Twenty-three years ago this June, the doors to the Navy Junior Reserve Officers Training (NJROTC) program at Flour Bluff High School first swung open. It was a quiet grand opening, with only the inaugural instructor for the unit being present for its inauspicious beginning. The school did not know what was expected of them, and neither did I as the Senior Naval Science Instructor. Shortly after my arrival, pallet after pallet of material commenced arriving, and only my son and I were there to receive it. Even though it was summer, it didn’t take long for inquisitive future cadets to start checking out the activity that was taking place in the new NJROTC spaces. As quickly as those first recruits poked their heads into the building, they were just as quickly put to work, and established as “plank owners” of the nascent program. They were an energetic bunch, and they had total faith in their new instructor. Inwardly, I hoped that their faith in me would not be misplaced. We all worked hard to ensure that when school started in the fall that our new home would be ready to accept every student that wanted to undergo a new and challenging adventure.

NJROTC 2
NJROTC is a student leadership laboratory. The development of those leadership skills is facilitated through the use of military drill. The rationale for that approach is that drill is a great way for students to learn to work with a diverse group of individuals and then to mold them into a cohesive, focused unit. One difficulty in executing that plan is that this Naval Officer, in particular, (and Navy officers, in general) had not drilled since first entering the Navy almost 22 years previously. How was I going to teach drill? Knowing my limitations, I checked at the local Marine Reserve Unit at Naval Air Station Corpus Christi and was fortunate enough to find a Marine Staff Sergeant assigned to that unit who had just come off an assignment as a Drill Instructor at Marine Boot Camp. He volunteered to help me out two or three times a week.  As he helped instruct my students, he was secretly instructing me. I quickly found out that I truly loved the beauty that drill presented, and as a consequence I soaked up as much as I could, as quickly as I could.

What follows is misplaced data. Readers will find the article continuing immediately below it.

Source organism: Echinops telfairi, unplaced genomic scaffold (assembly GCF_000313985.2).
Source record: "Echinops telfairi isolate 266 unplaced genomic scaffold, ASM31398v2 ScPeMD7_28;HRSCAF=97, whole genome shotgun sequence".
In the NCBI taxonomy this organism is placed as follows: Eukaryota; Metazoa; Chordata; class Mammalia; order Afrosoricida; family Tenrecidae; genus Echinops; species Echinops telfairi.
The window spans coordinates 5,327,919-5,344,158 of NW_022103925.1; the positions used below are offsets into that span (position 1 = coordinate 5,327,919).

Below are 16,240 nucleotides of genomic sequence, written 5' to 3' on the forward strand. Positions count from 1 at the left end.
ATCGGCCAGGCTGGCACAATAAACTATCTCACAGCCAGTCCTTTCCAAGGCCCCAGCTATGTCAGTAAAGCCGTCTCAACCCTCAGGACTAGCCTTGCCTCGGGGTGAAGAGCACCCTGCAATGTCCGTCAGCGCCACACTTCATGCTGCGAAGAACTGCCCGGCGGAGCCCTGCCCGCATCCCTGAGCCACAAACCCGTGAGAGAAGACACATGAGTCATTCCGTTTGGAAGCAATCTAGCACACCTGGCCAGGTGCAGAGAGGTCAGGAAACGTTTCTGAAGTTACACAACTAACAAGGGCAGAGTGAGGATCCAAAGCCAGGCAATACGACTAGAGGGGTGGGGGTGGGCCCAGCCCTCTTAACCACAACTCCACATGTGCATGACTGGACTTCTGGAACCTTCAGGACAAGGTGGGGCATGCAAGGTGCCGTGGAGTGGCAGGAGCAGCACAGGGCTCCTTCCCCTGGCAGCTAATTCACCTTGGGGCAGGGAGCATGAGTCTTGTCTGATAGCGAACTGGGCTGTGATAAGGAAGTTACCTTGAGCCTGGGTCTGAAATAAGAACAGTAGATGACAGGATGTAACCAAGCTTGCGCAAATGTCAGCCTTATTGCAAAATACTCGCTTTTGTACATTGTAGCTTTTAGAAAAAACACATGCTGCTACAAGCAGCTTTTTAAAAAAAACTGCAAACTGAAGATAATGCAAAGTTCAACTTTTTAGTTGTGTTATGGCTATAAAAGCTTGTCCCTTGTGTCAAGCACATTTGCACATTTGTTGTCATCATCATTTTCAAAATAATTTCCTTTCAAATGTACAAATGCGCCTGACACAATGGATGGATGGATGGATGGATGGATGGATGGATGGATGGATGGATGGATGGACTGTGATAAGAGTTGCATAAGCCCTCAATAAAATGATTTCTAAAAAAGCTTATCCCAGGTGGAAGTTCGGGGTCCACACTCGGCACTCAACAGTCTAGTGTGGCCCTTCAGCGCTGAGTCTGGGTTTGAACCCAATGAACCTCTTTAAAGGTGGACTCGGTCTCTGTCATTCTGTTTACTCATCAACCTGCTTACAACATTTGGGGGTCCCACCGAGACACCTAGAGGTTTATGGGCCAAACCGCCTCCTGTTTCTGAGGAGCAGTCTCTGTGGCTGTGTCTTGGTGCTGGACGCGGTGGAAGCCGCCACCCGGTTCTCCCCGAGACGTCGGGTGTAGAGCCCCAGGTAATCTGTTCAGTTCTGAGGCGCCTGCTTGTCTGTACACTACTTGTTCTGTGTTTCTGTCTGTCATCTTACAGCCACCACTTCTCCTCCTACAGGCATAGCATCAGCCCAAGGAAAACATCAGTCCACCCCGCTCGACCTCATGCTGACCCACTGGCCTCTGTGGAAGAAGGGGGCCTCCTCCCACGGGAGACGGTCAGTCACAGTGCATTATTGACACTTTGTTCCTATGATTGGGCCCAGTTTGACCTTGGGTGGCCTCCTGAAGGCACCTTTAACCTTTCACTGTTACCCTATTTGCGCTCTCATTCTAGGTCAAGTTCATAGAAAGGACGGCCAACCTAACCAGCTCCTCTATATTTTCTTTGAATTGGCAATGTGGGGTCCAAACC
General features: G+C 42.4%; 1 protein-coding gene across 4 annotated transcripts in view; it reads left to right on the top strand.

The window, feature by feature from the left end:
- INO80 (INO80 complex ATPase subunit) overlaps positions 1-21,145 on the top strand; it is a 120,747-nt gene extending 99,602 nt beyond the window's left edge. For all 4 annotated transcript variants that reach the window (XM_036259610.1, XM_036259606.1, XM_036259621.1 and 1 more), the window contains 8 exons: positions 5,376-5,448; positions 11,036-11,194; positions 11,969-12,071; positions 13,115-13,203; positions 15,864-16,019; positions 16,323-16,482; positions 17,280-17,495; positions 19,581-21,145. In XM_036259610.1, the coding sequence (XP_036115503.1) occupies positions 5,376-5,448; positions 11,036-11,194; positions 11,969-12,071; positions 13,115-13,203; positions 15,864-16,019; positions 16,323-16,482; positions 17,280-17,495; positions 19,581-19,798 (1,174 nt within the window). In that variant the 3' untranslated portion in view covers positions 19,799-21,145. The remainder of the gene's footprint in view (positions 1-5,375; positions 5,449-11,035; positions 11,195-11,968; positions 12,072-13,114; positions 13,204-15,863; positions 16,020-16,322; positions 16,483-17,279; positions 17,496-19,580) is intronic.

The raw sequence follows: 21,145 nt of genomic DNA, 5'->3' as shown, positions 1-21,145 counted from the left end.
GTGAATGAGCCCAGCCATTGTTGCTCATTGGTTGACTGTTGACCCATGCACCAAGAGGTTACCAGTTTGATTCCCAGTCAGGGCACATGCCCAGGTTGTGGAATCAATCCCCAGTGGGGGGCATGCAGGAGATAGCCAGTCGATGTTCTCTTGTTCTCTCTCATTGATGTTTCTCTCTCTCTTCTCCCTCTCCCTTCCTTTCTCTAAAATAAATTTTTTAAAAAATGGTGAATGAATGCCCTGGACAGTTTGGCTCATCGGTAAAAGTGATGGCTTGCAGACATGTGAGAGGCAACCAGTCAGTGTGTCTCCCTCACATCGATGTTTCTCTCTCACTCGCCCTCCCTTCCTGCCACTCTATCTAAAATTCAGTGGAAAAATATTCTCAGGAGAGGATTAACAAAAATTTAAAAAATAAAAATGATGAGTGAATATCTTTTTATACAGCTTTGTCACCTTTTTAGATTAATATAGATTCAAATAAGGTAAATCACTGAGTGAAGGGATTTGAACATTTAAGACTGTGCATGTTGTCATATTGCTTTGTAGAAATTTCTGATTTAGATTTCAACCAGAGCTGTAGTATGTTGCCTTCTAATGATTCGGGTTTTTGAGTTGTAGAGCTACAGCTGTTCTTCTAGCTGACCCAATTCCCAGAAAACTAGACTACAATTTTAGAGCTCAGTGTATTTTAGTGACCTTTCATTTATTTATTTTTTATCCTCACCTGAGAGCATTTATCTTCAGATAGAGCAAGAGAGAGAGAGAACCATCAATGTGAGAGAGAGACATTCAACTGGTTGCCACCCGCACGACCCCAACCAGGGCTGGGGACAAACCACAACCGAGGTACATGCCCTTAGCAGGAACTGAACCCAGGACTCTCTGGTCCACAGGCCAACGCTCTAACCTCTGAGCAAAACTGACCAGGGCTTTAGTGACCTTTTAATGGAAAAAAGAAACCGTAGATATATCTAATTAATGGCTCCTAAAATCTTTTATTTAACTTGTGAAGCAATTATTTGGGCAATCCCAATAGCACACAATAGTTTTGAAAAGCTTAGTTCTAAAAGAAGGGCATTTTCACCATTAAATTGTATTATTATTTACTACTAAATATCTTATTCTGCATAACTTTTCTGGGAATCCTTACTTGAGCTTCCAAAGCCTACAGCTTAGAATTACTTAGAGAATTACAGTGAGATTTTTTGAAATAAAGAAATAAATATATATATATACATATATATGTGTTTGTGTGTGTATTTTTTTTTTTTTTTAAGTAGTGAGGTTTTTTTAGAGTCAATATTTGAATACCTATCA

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As strange as it may sound, I found I enjoyed dissecting the mundane and innocuous details of the Marine Corps Drill Manual. This new-found passion led to a logical conclusion; I became the coach for the Flour Bluff NJROTC drill teams. I pushed drill team kids extremely hard. I may not have fully understood that what I was asking these kids to achieve was nearly impossible for them, and they were too naïve to realize that what I was asking was probably beyond their capabilities. The result, however, was that they felt that if I was asking for them to accomplish something, then it followed that I must believe that they could achieve it, and in most cases they did. They reached heights that no first-year program had ever achieved, and most programs have never come close to achieving what these kids did in their first year.

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Flour Bluff NJROTC became an Honor/Distinguished Unit in its second year, even though the Navy had originally mandated that a minimum of three years was required to attain that status. For the next 21 consecutive years, we have maintained Distinguished Unit status. Also, in the second year, Flour Bluff NJROTC competed and won its first State Championship, and never relinquished that title for the twenty years that followed. In 1997, Flour Bluff NJROTC won its first Navy National Championship, a title it kept for the ten consecutive years. In 2000, Flour Bluff NJROTC won its first All Military Service National Drill Championship, the first of a total of 16 All Service National Champions that it has won since. In 2013, Flour Bluff NJROTC won the Navy National Cyber Patriot Championship in Washington, D.C. In 2015 and once again in 2016, the Flour Bluff NJROTC Academic team qualified as one of eight finalists for the National Academic Bowl Championships in Washington, D.C. Twice the Navy League selected our program as the Best Navy JROTC program in the nation.

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We have had cadets receive appointments to the Naval Academy, to the U.S. Military Academy at West Point, to the Air Force Academy, and to the Merchant Marine Academy. Scores of cadets have earned ROTC scholarships to Harvard University, MIT, Rice University, University of Texas, Texas Tech University, Texas A&M University, and many other colleges and universities throughout the United States.